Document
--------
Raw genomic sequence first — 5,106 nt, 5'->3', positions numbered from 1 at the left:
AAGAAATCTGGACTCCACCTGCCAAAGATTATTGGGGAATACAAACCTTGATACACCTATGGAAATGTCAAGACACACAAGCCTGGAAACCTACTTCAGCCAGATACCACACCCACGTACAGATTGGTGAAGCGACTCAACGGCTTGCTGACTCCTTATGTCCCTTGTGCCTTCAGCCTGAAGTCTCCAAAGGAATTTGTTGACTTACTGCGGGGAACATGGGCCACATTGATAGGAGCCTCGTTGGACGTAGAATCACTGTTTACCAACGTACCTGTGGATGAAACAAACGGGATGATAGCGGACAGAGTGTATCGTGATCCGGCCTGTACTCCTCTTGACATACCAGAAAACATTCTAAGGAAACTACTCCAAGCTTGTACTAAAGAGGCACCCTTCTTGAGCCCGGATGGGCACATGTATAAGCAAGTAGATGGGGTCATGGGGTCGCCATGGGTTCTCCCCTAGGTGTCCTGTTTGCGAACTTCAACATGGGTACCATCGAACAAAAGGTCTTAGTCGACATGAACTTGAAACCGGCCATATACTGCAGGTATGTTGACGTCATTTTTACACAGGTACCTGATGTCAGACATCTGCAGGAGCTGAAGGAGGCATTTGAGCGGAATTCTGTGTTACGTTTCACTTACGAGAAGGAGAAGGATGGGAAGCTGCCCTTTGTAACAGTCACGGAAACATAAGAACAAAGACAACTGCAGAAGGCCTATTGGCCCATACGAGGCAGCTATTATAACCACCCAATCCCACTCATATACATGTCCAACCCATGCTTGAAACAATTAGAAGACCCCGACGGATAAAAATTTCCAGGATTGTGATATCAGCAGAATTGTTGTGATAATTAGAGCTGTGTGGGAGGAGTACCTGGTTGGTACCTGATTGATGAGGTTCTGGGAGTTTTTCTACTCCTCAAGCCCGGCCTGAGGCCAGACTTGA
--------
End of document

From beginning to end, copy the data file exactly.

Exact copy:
Raw genomic sequence first — 5,106 nt, 5'->3', positions numbered from 1 at the left:
AAGAAATCTGGACTCCACCTGCCAAAGATTATTGGGGAATACAAACCTTGATACACCTATGGAAATGTCAAGACACACAAGCCTGGAAACCTACTTCAGCCAGATACCACACCCACGTACAGATTGGTGAAGCGACTCAACGGCTTGCTGACTCCTTATGTCCCTTGTGCCTTCAGCCTGAAGTCTCCAAAGGAATTTGTTGACTTACTGCGGGGAACATGGGCCACATTGATAGGAGCCTCGTTGGACGTAGAATCACTGTTTACCAACGTACCTGTGGATGAAACAAACGGGATGATAGCGGACAGAGTGTATCGTGATCCGGCCTGTACTCCTCTTGACATACCAGAAAACATTCTAAGGAAACTACTCCAAGCTTGTACTAAAGAGGCACCCTTCTTGAGCCCGGATGGGCACATGTATAAGCAAGTAGATGGGGTCATGGGGTCGCCATGGGTTCTCCCCTAGGTGTCCTGTTTGCGAACTTCAACATGGGTACCATCGAACAAAAGGTCTTAGTCGACATGAACTTGAAACCGGCCATATACTGCAGGTATGTTGACGTCATTTTTACACAGGTACCTGATGTCAGACATCTGCAGGAGCTGAAGGAGGCATTTGAGCGGAATTCTGTGTTACGTTTCACTTACGAGAAGGAGAAGGATGGGAAGCTGCCCTTTGTAACAGTCACGGAAACATAAGAACAAAGACAACTGCAGAAGGCCTATTGGCCCATACGAGGCAGCTATTATAACCACCCAATCCCACTCATATACATGTCCAACCCATGCTTGAAACAATTAGAAGACCCCGACGGATAAAAATTTCCAGGATTGTGATATCAGCAGAATTGTTGTGATAATTAGAGCTGTGTGGGAGGAGTACCTGGTTGGTACCTGATTGATGAGGTTCTGGGAGTTTTTCTACTCCTCAAGCCCGGCCTGAGGCCAGACTTGA